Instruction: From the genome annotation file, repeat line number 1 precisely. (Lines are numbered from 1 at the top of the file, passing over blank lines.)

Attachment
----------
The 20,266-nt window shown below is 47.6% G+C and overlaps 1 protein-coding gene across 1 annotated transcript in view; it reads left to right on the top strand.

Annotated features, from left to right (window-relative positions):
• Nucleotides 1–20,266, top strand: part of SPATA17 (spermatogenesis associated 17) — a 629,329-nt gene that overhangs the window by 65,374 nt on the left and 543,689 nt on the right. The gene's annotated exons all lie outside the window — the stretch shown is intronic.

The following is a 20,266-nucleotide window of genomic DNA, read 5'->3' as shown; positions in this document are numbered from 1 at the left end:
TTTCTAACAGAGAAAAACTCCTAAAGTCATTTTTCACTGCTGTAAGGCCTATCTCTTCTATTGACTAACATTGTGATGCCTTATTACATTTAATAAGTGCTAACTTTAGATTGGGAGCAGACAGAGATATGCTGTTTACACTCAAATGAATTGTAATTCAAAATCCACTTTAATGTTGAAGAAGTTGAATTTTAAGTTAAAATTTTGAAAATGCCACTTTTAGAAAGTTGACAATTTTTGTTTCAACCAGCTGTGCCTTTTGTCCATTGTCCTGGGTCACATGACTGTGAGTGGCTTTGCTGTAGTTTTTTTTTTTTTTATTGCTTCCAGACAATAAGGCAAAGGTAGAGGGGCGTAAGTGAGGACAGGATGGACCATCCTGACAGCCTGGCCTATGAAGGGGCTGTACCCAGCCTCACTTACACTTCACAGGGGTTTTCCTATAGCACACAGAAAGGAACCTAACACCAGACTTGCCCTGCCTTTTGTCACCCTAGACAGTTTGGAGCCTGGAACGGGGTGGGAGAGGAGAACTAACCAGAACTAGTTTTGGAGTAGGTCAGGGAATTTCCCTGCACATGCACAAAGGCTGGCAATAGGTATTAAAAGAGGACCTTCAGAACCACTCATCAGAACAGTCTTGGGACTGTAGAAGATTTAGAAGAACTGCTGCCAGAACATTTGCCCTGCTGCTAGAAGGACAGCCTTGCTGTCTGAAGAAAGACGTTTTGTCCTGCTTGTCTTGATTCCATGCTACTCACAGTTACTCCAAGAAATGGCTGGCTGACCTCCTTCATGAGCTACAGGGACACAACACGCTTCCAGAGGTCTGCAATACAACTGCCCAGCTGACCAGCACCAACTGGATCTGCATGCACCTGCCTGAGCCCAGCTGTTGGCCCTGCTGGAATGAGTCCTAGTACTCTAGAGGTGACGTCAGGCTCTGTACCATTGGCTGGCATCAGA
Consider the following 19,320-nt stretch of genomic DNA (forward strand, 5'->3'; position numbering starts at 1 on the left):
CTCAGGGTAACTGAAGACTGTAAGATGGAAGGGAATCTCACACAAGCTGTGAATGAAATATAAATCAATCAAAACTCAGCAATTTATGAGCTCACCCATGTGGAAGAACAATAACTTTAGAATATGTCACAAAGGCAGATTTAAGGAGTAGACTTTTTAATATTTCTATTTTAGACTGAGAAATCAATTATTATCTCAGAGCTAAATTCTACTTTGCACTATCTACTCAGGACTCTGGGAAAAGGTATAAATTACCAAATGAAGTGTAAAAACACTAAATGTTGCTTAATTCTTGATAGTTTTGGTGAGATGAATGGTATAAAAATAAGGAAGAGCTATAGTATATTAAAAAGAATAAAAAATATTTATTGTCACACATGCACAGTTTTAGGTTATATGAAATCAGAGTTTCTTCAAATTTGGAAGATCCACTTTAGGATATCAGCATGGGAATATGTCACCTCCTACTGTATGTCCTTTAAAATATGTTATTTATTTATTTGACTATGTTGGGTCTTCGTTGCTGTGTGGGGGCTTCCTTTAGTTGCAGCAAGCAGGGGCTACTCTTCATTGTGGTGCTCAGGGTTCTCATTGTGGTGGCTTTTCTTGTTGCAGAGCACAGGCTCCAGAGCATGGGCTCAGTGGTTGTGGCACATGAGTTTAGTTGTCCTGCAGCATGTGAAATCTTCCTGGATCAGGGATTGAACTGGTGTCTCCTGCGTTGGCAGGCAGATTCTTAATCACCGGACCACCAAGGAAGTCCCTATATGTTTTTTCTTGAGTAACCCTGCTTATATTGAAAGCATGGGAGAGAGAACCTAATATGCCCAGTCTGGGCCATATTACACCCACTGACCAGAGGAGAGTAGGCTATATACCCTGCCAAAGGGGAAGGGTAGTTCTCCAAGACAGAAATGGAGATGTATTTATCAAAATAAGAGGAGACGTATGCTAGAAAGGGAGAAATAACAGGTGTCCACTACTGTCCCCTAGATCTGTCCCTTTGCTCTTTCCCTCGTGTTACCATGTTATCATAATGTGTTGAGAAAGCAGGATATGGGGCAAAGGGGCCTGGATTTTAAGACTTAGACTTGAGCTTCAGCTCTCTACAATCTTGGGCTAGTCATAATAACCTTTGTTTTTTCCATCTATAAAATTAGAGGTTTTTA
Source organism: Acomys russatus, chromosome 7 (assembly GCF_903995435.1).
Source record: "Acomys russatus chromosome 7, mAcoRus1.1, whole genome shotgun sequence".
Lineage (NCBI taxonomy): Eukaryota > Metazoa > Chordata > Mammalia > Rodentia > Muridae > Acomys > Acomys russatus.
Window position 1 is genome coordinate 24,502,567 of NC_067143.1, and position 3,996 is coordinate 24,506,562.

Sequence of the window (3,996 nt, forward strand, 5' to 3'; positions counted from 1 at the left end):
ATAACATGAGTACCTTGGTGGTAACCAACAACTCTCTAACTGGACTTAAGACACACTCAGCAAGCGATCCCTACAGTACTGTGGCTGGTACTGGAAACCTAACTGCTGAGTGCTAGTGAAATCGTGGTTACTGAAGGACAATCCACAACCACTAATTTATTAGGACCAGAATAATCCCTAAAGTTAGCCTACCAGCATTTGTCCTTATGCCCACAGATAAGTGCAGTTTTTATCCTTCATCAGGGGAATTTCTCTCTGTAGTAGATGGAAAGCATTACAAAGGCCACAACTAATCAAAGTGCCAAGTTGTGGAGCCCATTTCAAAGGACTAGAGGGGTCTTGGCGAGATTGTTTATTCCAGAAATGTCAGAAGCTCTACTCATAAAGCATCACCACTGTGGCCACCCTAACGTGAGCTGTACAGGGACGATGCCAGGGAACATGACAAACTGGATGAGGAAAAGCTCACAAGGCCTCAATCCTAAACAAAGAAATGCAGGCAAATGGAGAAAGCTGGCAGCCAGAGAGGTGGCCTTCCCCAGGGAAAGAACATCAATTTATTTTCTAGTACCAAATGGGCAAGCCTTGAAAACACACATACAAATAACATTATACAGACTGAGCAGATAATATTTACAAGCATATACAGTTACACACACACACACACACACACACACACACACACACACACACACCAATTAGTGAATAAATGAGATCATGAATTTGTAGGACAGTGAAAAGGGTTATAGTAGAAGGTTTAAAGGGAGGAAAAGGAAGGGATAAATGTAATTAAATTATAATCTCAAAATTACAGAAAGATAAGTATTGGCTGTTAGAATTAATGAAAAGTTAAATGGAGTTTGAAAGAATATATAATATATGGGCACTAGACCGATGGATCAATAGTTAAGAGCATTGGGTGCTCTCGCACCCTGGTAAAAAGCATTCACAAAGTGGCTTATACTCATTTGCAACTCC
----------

The 20,266-nt window shown below is 47.6% G+C and overlaps 1 protein-coding gene across 1 annotated transcript in view; it reads left to right on the top strand.